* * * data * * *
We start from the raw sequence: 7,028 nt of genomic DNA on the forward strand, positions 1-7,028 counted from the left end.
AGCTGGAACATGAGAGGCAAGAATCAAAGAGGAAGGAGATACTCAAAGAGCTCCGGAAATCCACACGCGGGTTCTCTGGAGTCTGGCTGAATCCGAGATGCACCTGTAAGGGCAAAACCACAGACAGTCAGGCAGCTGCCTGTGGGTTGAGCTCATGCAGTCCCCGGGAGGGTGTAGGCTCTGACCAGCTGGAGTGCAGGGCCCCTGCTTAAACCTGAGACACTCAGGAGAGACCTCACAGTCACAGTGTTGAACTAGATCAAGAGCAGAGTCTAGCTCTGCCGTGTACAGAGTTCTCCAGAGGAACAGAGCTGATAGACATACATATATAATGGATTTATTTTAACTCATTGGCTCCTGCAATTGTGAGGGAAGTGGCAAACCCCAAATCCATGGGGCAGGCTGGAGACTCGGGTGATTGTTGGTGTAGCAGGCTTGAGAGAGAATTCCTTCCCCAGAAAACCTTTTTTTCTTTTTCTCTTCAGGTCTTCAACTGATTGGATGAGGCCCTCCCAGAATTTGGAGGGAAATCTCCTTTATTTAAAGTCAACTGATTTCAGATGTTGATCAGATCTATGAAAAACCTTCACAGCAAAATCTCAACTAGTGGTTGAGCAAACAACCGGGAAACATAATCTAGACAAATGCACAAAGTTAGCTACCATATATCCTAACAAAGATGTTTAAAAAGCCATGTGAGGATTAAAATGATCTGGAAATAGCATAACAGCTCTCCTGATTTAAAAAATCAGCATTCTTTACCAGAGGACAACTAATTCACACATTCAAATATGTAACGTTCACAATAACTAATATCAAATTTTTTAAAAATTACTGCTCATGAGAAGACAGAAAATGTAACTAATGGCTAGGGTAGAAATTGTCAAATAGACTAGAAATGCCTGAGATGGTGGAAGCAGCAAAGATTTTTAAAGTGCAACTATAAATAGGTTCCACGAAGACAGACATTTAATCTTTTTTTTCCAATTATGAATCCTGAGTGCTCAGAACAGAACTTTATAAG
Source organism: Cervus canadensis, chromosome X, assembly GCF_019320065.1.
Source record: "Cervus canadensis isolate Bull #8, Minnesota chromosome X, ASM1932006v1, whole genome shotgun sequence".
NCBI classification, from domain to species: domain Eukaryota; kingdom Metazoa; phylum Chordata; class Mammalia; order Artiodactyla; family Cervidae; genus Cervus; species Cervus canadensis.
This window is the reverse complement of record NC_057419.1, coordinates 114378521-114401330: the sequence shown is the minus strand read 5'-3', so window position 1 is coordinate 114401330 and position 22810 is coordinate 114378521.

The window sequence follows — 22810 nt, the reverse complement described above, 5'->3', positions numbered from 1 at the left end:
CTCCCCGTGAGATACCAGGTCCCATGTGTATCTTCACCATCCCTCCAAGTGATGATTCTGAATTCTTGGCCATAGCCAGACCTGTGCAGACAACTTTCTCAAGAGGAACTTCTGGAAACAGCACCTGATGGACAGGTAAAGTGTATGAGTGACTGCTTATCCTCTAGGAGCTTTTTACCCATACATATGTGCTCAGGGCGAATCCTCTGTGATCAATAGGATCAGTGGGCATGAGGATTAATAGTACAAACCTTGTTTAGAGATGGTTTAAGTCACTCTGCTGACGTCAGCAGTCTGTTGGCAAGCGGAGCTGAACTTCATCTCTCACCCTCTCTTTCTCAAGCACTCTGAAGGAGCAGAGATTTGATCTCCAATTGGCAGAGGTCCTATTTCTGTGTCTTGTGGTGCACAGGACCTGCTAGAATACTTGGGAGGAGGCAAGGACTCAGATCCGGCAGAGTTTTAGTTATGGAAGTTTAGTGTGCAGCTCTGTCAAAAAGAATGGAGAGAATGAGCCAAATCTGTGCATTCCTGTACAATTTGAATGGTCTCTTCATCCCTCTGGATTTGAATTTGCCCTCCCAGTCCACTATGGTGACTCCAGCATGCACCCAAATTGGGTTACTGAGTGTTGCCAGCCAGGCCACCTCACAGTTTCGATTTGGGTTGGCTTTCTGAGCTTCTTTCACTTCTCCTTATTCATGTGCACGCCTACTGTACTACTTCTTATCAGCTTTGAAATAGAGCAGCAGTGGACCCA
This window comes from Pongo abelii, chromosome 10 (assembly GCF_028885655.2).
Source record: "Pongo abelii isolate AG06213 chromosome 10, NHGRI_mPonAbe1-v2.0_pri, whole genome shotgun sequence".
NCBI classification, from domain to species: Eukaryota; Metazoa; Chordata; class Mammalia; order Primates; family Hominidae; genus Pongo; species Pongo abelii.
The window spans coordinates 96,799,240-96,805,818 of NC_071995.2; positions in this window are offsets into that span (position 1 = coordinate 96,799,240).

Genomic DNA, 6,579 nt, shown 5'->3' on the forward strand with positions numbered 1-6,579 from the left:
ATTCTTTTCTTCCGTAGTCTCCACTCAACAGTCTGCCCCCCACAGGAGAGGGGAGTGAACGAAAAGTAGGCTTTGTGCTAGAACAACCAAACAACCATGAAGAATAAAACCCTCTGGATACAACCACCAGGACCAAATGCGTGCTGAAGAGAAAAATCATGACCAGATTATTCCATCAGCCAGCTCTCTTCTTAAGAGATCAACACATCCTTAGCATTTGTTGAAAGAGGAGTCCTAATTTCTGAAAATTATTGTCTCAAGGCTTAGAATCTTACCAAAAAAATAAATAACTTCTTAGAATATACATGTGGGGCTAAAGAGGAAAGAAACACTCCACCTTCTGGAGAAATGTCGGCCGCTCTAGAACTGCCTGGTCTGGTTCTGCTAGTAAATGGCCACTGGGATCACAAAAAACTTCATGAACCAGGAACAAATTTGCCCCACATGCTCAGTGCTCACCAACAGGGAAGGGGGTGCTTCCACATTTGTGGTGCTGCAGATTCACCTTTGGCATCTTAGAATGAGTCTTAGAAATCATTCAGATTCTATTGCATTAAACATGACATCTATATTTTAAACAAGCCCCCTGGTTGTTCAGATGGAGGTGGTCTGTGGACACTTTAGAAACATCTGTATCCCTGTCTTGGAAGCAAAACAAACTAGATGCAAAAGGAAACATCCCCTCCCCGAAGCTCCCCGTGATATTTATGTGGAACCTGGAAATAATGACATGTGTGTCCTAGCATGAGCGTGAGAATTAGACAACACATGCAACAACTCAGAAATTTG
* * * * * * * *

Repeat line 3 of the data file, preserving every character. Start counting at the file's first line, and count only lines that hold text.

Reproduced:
Source organism: Cervus canadensis, chromosome X, assembly GCF_019320065.1.